Fox Howe round barrow

Overview

Heritage Category: Scheduled Monument

List Entry Number: 1020427

Date first listed: 22-Jan-1969

Date of most recent amendment: 11-Feb-2002

Map

Ordnance survey map of Fox Howe round barrow
© Crown Copyright and database right 2018. All rights reserved. Ordnance Survey Licence number 100024900.
© British Crown and SeaZone Solutions Limited 2018. All rights reserved. Licence number 102006.006.
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Location

The building or site itself may lie within the boundary of more than one authority.

County: North Yorkshire

District: Ryedale (District Authority)

Parish: Allerston

National Park: NORTH YORK MOORS

National Grid Reference: SE 90259 90964

Summary

Legacy Record - This information may be included in the List Entry Details.

Reasons for Designation

Round barrows are funerary monuments dating from the Late Neolithic period to the Late Bronze Age, with most examples belonging to the period 2400-1500 BC. They were constructed as earthen mounds, sometimes ditched, which covered single or multiple burials. They occur either in isolation or grouped as cemeteries and often acted as a focus of burials in later periods. Often superficially similar, although differing widely in size, they exhibit regional variations in form and a diversity of burial practices. There are over 10,000 surviving examples recorded nationally (many more have already been destroyed), occurring across most of Britain, including the Wessex area where it is often possible to classify them more closely, for example as bowl or bell barrows. Often occupying prominent locations, they are a major historic element in the modern landscape and their considerable variation in form and longevity as a monument type provide important information on the diversity of beliefs and social organisations amongst early prehistoric communities. They are particularly representative of their period and a substantial proportion of surviving examples are considered worthy of protection.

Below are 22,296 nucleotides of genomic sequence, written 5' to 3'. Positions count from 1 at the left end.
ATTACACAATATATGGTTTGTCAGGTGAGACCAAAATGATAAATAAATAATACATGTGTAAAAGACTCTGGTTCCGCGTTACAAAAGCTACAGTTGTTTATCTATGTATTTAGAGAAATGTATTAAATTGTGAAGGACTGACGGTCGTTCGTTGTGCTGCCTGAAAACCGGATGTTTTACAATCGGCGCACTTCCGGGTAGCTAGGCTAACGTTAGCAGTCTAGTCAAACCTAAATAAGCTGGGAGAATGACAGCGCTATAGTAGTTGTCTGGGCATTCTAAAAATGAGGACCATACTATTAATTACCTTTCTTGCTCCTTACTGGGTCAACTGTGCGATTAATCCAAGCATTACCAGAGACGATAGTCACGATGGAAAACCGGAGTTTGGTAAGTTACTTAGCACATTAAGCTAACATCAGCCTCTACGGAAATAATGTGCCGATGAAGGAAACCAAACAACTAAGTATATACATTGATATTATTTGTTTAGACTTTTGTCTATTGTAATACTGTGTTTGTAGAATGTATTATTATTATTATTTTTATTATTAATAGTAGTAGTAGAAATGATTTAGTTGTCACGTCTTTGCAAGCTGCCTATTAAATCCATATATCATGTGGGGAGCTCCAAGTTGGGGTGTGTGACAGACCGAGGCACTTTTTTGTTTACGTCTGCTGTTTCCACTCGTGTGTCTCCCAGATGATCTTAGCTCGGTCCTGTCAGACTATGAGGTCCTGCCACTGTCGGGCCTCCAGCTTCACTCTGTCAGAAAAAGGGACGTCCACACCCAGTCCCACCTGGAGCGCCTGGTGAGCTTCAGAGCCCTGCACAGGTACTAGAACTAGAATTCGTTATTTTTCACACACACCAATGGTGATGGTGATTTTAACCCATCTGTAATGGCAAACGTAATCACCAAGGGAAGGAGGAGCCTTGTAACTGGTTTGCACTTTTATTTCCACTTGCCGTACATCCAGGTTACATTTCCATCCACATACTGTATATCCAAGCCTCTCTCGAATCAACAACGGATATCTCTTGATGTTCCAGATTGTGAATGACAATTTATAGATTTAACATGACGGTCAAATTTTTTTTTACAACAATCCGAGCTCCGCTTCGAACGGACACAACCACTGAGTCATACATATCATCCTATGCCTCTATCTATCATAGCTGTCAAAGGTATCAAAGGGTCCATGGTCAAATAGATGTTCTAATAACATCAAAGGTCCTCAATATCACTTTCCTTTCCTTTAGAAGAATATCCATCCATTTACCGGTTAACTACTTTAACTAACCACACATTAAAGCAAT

Despite the limited disturbance on the top of the barrow caused by rabbit burrowing, Fox Howe round barrow has survived well. It has not been subject to any antiquarian excavation, which adds to the importance of the monument. Significant information about the original form of the barrow and the burial placed within it will be preserved. Evidence for earlier land use and the contemporary environment will also survive below the barrow mound.

History

Legacy Record - This information may be included in the List Entry Details.

Details

The monument includes a round barrow located at the junction of two forest tracks on level ground overlooking Little Gill, towards the southern edge of the Tabular Hills.

The barrow has a well-defined earth mound which measures 20m in diameter and stands 2.2m high. The barrow lies within a dense concentration of prehistoric burial monuments in an area which also includes the remains of prehistoric land division.

MAP EXTRACT The site of the monument is shown on the attached map extract. It includes a 2 metre boundary around the archaeological features, considered to be essential for the monument's support and preservation.

Legacy

The contents of this record have been generated from a legacy data system.

Legacy System number: 34589

Legacy System: RSM

Sources

Books and journals
Dalby Forest Survey, (1996)

End of official listing